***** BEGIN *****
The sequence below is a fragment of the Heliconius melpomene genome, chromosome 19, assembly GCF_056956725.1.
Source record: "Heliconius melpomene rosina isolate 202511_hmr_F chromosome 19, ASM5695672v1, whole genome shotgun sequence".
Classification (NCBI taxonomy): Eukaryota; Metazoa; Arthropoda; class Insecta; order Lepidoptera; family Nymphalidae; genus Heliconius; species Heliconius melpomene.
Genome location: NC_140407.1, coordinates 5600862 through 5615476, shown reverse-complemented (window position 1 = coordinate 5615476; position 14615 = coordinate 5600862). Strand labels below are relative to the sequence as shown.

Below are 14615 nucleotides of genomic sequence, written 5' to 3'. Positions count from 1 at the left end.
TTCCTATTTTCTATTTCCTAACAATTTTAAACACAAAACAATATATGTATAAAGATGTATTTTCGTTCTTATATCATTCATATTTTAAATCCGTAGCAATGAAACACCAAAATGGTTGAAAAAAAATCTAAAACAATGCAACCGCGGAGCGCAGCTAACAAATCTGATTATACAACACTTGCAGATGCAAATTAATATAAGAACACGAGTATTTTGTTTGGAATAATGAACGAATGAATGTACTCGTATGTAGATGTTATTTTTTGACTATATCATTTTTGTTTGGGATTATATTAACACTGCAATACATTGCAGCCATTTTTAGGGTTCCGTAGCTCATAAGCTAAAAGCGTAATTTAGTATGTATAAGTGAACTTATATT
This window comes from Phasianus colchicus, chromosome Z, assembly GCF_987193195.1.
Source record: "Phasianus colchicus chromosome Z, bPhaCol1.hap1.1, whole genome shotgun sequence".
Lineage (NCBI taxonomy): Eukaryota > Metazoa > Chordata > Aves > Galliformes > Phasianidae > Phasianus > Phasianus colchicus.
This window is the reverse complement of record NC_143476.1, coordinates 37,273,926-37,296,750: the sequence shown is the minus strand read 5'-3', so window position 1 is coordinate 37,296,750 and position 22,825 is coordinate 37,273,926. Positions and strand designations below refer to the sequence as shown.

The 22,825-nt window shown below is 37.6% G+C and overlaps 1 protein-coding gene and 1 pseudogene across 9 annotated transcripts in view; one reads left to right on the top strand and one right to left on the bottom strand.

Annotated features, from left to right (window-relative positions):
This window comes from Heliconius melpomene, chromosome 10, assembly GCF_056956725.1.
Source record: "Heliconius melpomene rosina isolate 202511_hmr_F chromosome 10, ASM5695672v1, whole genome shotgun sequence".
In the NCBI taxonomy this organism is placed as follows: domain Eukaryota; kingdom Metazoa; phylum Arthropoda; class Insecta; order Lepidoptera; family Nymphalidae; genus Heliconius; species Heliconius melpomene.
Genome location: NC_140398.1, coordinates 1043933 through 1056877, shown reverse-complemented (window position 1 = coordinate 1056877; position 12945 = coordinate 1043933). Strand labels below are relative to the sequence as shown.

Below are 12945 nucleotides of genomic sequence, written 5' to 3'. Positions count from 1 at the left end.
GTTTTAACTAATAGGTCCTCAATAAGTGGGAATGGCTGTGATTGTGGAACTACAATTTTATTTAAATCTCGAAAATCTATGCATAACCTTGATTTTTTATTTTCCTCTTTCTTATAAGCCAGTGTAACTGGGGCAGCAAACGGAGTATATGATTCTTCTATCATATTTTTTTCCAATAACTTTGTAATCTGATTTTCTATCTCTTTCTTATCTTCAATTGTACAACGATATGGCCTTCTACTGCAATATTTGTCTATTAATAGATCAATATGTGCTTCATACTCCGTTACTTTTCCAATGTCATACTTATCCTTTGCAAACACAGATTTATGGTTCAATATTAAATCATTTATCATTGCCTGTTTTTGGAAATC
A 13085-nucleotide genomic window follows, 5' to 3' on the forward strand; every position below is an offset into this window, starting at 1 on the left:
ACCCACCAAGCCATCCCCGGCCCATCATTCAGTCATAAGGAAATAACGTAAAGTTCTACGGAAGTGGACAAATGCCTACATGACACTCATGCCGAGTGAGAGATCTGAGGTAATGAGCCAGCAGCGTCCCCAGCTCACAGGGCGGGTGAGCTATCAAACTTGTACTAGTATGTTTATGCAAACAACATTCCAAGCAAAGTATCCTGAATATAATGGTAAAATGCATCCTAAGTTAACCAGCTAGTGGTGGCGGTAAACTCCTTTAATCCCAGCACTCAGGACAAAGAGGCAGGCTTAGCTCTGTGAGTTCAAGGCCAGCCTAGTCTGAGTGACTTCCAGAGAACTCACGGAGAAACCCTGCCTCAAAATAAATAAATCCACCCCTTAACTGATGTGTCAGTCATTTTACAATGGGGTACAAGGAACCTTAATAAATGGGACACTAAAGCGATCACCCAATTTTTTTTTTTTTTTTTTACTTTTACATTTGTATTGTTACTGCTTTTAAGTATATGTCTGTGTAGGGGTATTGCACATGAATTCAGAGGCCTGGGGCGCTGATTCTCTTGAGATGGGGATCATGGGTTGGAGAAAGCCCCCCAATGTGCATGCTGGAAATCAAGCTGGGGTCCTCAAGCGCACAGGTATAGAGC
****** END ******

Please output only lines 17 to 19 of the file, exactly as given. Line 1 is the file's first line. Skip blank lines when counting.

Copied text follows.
Below are 12945 nucleotides of genomic sequence, written 5' to 3'. Positions count from 1 at the left end.
GTTTTAACTAATAGGTCCTCAATAAGTGGGAATGGCTGTGATTGTGGAACTACAATTTTATTTAAATCTCGAAAATCTATGCATAACCTTGATTTTTTATTTTCCTCTTTCTTATAAGCCAGTGTAACTGGGGCAGCAAACGGAGTATATGATTCTTCTATCATATTTTTTTCCAATAACTTTGTAATCTGATTTTCTATCTCTTTCTTATCTTCAATTGTACAACGATATGGCCTTCTACTGCAATATTTGTCTATTAATAGATCAATATGTGCTTCATACTCCGTTACTTTTCCAATGTCATACTTATCCTTTGCAAACACAGATTTATGGTTCAATATTAAATCATTTATCATTGCCTGTTTTTGGAAATC
A 13085-nucleotide genomic window follows, 5' to 3' on the forward strand; every position below is an offset into this window, starting at 1 on the left: